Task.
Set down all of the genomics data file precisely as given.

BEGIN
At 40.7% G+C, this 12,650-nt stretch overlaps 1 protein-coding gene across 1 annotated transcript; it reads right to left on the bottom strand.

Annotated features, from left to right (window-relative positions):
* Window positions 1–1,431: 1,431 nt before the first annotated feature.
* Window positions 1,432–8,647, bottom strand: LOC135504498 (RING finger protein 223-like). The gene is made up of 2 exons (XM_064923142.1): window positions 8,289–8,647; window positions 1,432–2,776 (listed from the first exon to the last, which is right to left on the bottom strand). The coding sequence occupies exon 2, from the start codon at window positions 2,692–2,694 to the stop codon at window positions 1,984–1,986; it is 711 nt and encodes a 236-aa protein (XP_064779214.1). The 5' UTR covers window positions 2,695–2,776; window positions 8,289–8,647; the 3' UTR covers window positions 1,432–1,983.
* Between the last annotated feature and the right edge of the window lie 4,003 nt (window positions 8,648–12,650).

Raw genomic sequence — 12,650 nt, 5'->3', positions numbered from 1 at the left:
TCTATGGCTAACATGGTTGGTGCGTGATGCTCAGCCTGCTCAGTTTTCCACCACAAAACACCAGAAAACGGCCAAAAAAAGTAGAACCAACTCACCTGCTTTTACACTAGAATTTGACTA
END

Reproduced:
At 40.7% G+C, this 12,650-nt stretch overlaps 1 protein-coding gene across 1 annotated transcript; it reads right to left on the bottom strand.

Annotated features, from left to right (window-relative positions):
* Window positions 1–1,431: 1,431 nt before the first annotated feature.
* Window positions 1,432–8,647, bottom strand: LOC135504498 (RING finger protein 223-like). The gene is made up of 2 exons (XM_064923142.1): window positions 8,289–8,647; window positions 1,432–2,776 (listed from the first exon to the last, which is right to left on the bottom strand). The coding sequence occupies exon 2, from the start codon at window positions 2,692–2,694 to the stop codon at window positions 1,984–1,986; it is 711 nt and encodes a 236-aa protein (XP_064779214.1). The 5' UTR covers window positions 2,695–2,776; window positions 8,289–8,647; the 3' UTR covers window positions 1,432–1,983.
* Between the last annotated feature and the right edge of the window lie 4,003 nt (window positions 8,648–12,650).

Raw genomic sequence — 12,650 nt, 5'->3', positions numbered from 1 at the left:
TCTATGGCTAACATGGTTGGTGCGTGATGCTCAGCCTGCTCAGTTTTCCACCACAAAACACCAGAAAACGGCCAAAAAAAGTAGAACCAACTCACCTGCTTTTACACTAGAATTTGACTA